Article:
Several decades back, in an era of “not-so-great” design, placing the hardware in the center of the cabinet doors was the “thing” to do. There’s nothing technically wrong with placing the hardware in the middle of the door, but it does set the stage of the kitchen into a vintage era.
Here’s a beautiful modern-day example of cabinet hardware placed in the center of the cabinet doors. In this case, the hardware placement along with the fun navy blue and gold color palette creates a lively retro-styled beverage center which is exactly what this homeowner was looking for.
A few years ago, a colleague of mine had a client that was remodeling a kitchen from that era of hardware in the center of the door. The goal was to update their kitchen to have a fresh, modern, transitional style. The whole project was going smoothly, the new cabinets were installed, and the countertops were on. The appliances were scheduled to be delivered and the tile backsplash was turning into a work of art.
Everything looked beautiful and the homeowners were thrilled.
It was down to the punch list and the installer was on site to adjust the cabinet doors and install the cabinet hardware. The husband was home that day to make sure everything on the list was completed.
The installer asked the husband where they would like the hardware installed on the cabinetry… This is not an unusual question, a good installer will always ask and there should be a discussion regarding the exact placement of the hardware on both the doors and drawers. The husband who had lived with the old 70s era kitchen for years told the installer to install the hardware where it always had been, in the center of the door! EEK!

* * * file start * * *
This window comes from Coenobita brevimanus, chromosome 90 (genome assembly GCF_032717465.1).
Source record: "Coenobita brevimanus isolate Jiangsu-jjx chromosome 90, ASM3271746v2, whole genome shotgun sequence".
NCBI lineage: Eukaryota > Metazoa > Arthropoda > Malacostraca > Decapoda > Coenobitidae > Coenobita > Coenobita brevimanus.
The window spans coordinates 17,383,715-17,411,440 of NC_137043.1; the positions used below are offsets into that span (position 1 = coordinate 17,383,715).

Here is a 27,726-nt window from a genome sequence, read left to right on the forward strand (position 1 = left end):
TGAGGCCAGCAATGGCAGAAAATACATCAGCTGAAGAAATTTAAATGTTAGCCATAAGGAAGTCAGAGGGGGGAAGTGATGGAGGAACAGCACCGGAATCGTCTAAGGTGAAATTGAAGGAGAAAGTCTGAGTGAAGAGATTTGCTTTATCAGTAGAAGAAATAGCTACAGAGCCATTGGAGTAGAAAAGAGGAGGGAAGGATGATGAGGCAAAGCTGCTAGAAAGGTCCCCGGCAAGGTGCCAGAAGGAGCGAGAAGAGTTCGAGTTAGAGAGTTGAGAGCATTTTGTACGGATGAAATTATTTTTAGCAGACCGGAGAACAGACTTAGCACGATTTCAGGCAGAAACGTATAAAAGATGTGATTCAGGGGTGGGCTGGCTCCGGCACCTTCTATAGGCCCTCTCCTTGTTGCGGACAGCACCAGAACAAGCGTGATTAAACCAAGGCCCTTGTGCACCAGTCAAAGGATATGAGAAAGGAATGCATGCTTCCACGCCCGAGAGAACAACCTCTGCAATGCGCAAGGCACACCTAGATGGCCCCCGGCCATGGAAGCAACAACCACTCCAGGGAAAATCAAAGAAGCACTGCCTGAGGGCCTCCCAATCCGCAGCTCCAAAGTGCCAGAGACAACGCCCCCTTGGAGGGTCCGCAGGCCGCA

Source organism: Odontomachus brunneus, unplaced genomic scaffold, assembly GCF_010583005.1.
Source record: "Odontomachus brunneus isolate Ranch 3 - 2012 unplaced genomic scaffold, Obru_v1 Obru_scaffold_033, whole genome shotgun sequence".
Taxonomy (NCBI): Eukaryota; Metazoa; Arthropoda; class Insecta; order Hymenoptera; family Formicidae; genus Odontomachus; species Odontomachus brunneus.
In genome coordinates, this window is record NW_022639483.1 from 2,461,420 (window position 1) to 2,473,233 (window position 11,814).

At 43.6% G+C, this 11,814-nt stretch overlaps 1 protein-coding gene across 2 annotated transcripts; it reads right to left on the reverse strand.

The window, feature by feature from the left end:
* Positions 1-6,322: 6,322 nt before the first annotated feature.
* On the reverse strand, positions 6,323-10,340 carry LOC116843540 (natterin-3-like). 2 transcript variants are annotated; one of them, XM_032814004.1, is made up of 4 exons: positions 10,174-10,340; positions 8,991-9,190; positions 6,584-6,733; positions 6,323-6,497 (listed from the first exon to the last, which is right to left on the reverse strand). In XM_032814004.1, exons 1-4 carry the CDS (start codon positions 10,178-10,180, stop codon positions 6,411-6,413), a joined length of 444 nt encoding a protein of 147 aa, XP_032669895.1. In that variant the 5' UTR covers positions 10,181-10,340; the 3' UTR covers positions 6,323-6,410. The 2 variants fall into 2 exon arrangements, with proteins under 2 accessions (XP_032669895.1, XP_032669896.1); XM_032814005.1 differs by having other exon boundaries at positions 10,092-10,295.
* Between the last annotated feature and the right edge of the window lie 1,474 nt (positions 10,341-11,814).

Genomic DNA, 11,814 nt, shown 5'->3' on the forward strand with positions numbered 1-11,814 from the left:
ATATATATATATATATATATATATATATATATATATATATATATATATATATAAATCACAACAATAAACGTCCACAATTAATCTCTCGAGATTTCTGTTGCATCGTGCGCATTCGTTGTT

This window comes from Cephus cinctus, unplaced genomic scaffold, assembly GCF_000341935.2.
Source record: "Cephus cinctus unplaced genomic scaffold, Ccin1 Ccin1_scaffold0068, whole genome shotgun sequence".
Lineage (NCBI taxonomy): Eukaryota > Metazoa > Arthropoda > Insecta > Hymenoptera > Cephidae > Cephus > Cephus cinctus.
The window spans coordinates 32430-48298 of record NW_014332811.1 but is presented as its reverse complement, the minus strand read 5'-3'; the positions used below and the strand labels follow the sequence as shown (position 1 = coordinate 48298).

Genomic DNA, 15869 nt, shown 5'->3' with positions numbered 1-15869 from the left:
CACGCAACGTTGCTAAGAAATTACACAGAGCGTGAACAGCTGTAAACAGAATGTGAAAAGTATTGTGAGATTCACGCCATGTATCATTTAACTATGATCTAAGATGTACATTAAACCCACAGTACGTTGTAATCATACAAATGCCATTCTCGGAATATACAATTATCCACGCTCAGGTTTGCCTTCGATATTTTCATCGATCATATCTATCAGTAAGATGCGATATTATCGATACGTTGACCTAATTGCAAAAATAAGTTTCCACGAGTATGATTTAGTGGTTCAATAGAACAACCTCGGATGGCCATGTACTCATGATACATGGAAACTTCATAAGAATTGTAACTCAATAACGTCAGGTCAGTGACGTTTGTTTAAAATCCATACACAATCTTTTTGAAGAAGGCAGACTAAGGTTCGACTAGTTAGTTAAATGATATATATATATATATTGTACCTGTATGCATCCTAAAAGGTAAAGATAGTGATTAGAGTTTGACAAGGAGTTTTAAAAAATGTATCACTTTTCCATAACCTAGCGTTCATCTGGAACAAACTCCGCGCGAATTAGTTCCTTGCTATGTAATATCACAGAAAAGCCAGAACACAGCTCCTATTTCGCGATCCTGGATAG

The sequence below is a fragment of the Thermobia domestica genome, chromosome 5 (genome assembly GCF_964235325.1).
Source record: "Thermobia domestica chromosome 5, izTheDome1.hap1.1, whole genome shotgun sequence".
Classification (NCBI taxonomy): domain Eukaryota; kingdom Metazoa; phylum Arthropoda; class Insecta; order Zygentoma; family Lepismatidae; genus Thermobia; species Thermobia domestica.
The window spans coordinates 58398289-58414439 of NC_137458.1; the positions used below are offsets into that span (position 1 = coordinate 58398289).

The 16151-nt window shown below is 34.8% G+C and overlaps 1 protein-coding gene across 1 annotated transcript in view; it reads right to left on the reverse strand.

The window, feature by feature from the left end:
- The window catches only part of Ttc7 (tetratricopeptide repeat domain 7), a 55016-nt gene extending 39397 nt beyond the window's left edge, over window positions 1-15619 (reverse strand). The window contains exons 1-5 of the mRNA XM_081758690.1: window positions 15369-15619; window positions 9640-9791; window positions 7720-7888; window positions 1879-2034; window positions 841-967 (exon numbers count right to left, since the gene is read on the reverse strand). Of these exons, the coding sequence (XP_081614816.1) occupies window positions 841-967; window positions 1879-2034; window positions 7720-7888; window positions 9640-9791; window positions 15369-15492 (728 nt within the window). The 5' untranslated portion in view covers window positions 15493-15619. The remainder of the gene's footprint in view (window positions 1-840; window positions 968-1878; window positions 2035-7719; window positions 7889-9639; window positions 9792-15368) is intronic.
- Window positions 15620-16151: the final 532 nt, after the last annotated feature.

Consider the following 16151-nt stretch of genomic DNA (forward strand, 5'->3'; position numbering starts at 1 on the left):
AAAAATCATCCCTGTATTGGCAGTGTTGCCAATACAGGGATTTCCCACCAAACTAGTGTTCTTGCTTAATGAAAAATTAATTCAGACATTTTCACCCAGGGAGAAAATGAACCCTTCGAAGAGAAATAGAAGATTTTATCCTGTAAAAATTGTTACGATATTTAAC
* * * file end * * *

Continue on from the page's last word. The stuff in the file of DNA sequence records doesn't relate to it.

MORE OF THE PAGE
His wife came home for lunch and was horrified; her beautiful new cabinets were ruined! This was not at all the style she was hoping for. The poor husband was totally confused about what he had done wrong and the panicked installer was frantically making phone calls to find out what the options were to fix the problem.
In the end, all of the cabinet doors in the kitchen were replaced. Everyone including the designer, the cabinet manufacturer, and the installer worked together to make things right as quickly as possible.
The lesson learned from this rather expensive mistake is to make sure that the details are discussed with all the parties involved before anyone picks up a power tool!
For more tips on how to prepare yourself for a remodel and prevent any hold-ups or mistakes along the way, check out our Getting Started Guide for more advice.